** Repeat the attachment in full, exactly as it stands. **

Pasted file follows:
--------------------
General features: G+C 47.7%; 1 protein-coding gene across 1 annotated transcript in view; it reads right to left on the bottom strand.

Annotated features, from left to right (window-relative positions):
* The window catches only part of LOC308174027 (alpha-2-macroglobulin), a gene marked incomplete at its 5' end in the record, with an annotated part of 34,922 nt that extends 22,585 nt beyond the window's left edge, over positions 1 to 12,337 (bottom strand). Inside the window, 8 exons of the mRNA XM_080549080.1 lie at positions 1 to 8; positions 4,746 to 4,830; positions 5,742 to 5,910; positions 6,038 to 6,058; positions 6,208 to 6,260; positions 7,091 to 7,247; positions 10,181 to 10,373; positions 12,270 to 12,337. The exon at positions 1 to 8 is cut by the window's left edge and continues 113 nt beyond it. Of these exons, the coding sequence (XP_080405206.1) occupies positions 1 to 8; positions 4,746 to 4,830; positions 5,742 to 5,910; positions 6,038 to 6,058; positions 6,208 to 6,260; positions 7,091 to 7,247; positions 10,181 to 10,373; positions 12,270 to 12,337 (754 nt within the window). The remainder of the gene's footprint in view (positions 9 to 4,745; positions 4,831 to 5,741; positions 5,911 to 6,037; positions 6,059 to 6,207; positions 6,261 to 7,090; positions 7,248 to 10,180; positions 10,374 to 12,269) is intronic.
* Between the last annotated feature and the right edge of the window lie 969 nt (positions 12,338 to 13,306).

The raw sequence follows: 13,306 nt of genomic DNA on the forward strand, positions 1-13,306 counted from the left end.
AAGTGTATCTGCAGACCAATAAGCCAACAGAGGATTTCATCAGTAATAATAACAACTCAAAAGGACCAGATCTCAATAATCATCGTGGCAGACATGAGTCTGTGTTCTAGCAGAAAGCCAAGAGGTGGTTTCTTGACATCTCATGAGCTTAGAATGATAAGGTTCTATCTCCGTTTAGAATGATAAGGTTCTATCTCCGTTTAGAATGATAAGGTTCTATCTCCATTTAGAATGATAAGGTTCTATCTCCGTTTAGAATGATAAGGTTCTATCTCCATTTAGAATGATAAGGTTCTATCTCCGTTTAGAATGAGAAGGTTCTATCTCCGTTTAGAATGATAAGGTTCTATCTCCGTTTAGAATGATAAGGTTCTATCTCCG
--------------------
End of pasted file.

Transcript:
General features: G+C 47.7%; 1 protein-coding gene across 1 annotated transcript in view; it reads right to left on the bottom strand.

Annotated features, from left to right (window-relative positions):
* The window catches only part of LOC308174027 (alpha-2-macroglobulin), a gene marked incomplete at its 5' end in the record, with an annotated part of 34,922 nt that extends 22,585 nt beyond the window's left edge, over positions 1 to 12,337 (bottom strand). Inside the window, 8 exons of the mRNA XM_080549080.1 lie at positions 1 to 8; positions 4,746 to 4,830; positions 5,742 to 5,910; positions 6,038 to 6,058; positions 6,208 to 6,260; positions 7,091 to 7,247; positions 10,181 to 10,373; positions 12,270 to 12,337. The exon at positions 1 to 8 is cut by the window's left edge and continues 113 nt beyond it. Of these exons, the coding sequence (XP_080405206.1) occupies positions 1 to 8; positions 4,746 to 4,830; positions 5,742 to 5,910; positions 6,038 to 6,058; positions 6,208 to 6,260; positions 7,091 to 7,247; positions 10,181 to 10,373; positions 12,270 to 12,337 (754 nt within the window). The remainder of the gene's footprint in view (positions 9 to 4,745; positions 4,831 to 5,741; positions 5,911 to 6,037; positions 6,059 to 6,207; positions 6,261 to 7,090; positions 7,248 to 10,180; positions 10,374 to 12,269) is intronic.
* Between the last annotated feature and the right edge of the window lie 969 nt (positions 12,338 to 13,306).

The raw sequence follows: 13,306 nt of genomic DNA on the forward strand, positions 1-13,306 counted from the left end.
AAGTGTATCTGCAGACCAATAAGCCAACAGAGGATTTCATCAGTAATAATAACAACTCAAAAGGACCAGATCTCAATAATCATCGTGGCAGACATGAGTCTGTGTTCTAGCAGAAAGCCAAGAGGTGGTTTCTTGACATCTCATGAGCTTAGAATGATAAGGTTCTATCTCCGTTTAGAATGATAAGGTTCTATCTCCGTTTAGAATGATAAGGTTCTATCTCCATTTAGAATGATAAGGTTCTATCTCCGTTTAGAATGATAAGGTTCTATCTCCATTTAGAATGATAAGGTTCTATCTCCGTTTAGAATGAGAAGGTTCTATCTCCGTTTAGAATGATAAGGTTCTATCTCCGTTTAGAATGATAAGGTTCTATCTCCG